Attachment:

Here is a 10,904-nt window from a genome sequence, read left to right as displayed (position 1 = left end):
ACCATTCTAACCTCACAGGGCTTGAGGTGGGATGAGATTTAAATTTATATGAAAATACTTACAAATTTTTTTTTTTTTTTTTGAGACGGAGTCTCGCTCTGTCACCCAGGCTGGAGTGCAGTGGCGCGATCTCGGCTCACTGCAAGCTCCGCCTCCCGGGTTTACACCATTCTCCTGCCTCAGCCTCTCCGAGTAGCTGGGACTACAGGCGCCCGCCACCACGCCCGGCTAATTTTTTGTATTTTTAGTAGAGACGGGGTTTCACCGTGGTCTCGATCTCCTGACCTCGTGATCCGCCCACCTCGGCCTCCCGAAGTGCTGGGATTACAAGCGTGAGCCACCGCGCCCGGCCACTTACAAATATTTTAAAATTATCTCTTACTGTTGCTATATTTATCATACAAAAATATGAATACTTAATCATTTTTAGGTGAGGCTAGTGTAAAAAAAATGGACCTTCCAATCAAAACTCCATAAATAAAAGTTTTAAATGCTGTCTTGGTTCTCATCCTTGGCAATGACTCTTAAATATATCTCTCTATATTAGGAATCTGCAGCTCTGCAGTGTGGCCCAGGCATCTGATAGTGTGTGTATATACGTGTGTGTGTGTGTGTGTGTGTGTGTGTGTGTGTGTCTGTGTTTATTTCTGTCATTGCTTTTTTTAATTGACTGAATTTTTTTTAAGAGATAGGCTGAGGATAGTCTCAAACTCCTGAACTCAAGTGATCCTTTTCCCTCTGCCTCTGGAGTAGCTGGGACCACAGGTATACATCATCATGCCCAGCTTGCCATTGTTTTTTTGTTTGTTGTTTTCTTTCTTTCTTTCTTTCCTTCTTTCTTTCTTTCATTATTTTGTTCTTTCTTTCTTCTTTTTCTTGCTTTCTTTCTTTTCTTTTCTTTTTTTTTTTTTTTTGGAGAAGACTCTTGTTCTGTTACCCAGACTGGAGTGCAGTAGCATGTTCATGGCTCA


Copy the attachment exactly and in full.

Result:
Here is a 10,904-nt window from a genome sequence, read left to right as displayed (position 1 = left end):
ACCATTCTAACCTCACAGGGCTTGAGGTGGGATGAGATTTAAATTTATATGAAAATACTTACAAATTTTTTTTTTTTTTTTTGAGACGGAGTCTCGCTCTGTCACCCAGGCTGGAGTGCAGTGGCGCGATCTCGGCTCACTGCAAGCTCCGCCTCCCGGGTTTACACCATTCTCCTGCCTCAGCCTCTCCGAGTAGCTGGGACTACAGGCGCCCGCCACCACGCCCGGCTAATTTTTTGTATTTTTAGTAGAGACGGGGTTTCACCGTGGTCTCGATCTCCTGACCTCGTGATCCGCCCACCTCGGCCTCCCGAAGTGCTGGGATTACAAGCGTGAGCCACCGCGCCCGGCCACTTACAAATATTTTAAAATTATCTCTTACTGTTGCTATATTTATCATACAAAAATATGAATACTTAATCATTTTTAGGTGAGGCTAGTGTAAAAAAAATGGACCTTCCAATCAAAACTCCATAAATAAAAGTTTTAAATGCTGTCTTGGTTCTCATCCTTGGCAATGACTCTTAAATATATCTCTCTATATTAGGAATCTGCAGCTCTGCAGTGTGGCCCAGGCATCTGATAGTGTGTGTATATACGTGTGTGTGTGTGTGTGTGTGTGTGTGTGTGTGTGTCTGTGTTTATTTCTGTCATTGCTTTTTTTAATTGACTGAATTTTTTTTAAGAGATAGGCTGAGGATAGTCTCAAACTCCTGAACTCAAGTGATCCTTTTCCCTCTGCCTCTGGAGTAGCTGGGACCACAGGTATACATCATCATGCCCAGCTTGCCATTGTTTTTTTGTTTGTTGTTTTCTTTCTTTCTTTCTTTCCTTCTTTCTTTCTTTCATTATTTTGTTCTTTCTTTCTTCTTTTTCTTGCTTTCTTTCTTTTCTTTTCTTTTTTTTTTTTTTTTGGAGAAGACTCTTGTTCTGTTACCCAGACTGGAGTGCAGTAGCATGTTCATGGCTCA